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Xenophobia: Musicians Should Learn To Use Their Voices Wisely

It is unfortunate that we have to deal with something as unspeakable as this in this time and day. Some hours ago, videos of Nigerians being killed unjustly by South Africans flooded the internet. Businesses were burnt to the ground and South African men and women looted heavily. It was another win for Xenophobia and a huge loss for Africa as a continent. The killings were brutal and inhumane. Some victims were shot to death while some were burnt. I couldn’t bring myself to watch any of the videos. What did Nigerians ever do to deserve such unfair treatment? Are we not all Africans?

My heart bleeds and my soul is hollow. Why? That’s the question many Nigerians are asking. South Africa has turned into a hub of violence. The men are raping their women to death while also killing foreigners, many of which are Nigerians. There’s no justifiable reason for the killings. Apparently, the South Africans are angry that Nigerians are thriving in business and are taking their jobs. It’s a critical case of jealousy gone out of hands.

In the early hours of yesterday, Nigerian rapper Ycee made his stance on the issue known via his Twitter page. The rapper stated that South African men are questionable and as such, he doesn’t rate them. He went ahead to call out South African rapper AKA over his upsetting tweets when South Africa lost to Nigeria in the quarter final of the 2019 African Cup of Nations which was held in Egypt. AKA was noticeably angered by the loss and he took to his Twitter page to vent. One of his tweets said that the rivalry between the two countries is more than football.

AKA

AKA

 

Twitter was rife with various takes about AKA’s tweets and Ycee’s response. According to some, AKA is xenophobic and his tweets are a testament to that. Some believe that AKA’s tweets might have directly (or indirectly) incited the violence against Nigerians. Personally, I want to say that it’s a reach. AKA’s tweets were simply the opinions of a displeased football fan. It’s not unnatural for humans (including celebrities) to react exasperatedly to the loss of a football match. The rivalry between the two countries has been in existence for years. This is not to say that AKA is xenophobic or not. What it means is that his tweets are not a metric of xenophobia.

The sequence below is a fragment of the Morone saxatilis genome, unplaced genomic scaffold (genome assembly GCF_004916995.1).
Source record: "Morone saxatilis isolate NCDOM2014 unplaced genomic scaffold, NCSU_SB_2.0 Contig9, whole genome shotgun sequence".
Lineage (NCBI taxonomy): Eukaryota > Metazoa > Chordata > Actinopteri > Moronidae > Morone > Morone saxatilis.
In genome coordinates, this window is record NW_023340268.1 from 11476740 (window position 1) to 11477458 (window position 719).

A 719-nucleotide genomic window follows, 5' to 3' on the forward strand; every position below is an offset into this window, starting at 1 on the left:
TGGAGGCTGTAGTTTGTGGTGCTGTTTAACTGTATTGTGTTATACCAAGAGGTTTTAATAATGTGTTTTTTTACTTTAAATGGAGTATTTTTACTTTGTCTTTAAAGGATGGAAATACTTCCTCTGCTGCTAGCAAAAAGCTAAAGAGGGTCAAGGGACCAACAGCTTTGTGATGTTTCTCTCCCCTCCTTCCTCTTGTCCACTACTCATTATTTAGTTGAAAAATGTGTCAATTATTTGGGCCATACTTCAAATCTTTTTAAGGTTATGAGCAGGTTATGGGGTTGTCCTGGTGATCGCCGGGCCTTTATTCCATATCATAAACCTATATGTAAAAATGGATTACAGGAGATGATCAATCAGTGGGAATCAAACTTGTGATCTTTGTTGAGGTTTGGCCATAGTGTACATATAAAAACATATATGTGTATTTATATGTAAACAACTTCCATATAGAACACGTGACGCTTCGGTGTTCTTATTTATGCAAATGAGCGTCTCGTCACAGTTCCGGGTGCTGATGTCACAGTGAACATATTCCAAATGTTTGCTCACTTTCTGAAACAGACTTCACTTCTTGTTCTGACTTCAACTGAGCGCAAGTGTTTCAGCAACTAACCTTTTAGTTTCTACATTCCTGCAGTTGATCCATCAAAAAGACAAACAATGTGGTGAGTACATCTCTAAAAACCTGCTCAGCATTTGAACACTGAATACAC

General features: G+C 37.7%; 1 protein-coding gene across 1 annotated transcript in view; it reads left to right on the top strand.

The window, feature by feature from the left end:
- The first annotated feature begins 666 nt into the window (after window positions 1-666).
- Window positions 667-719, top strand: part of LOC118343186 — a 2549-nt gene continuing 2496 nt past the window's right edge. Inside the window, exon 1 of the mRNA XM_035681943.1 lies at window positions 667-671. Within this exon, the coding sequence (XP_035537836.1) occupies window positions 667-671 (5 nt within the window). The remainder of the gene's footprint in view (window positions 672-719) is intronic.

However, what I believe is that as a person of influence, it would serve you well to be careful with the kind of opinions and information you put out. Especially on social media where people can be easily misled. Surely, AKA has a right to make statements as long as they’re not bigoted. But as a person of influence, it is important to understand the power you wield. There are many people who hold you in high esteem and will blindly follow you, even if you were to walk into fire. That alone should give musicians - who have millions of following - a sense of responsibility. One would have expected that AKA would have wisely cleared his position on xenophobia after Ycee called him out instead he started throwing tantrums and cussing people out.

AKA

AKA

Ycee

Ycee

Nigerians are angry people. And can you blame us? We are at an all-time low and have been for a while. The government is ineffective. Our living conditions are terrible. We are the poverty capital of the world. So, it’s not quite surprising that we are always looking to pour out our pent-up anger on anyone or anything. And AKA was at the end of the brunt. He was battered mercilessly by several people. As much as he tried to defend himself, all his corresponding tweets further pulled him into a black hole of reprimand. In a bid to defend himself, he got overly emotional and could no longer tweet coherently.

Other musicians also weighed in. M.I tweeted that he is certain that AKA is not xenophobic and people came for his head. At this point, it was ridiculous that Nigerians were attacking him. Artists including Peruzzi, Burna Boy, Skales, Vector The Viper, and more also stated their opinions and some of their tweets had a threatening undertone. I refuse to delve into it but I don't think it's wise to threaten AKA with violent acts or heap insults on him, especially as an artist whose voice matters. It's not too much to ask AKA (and many other musicians) to be careful with what they put on their social media platforms.

 

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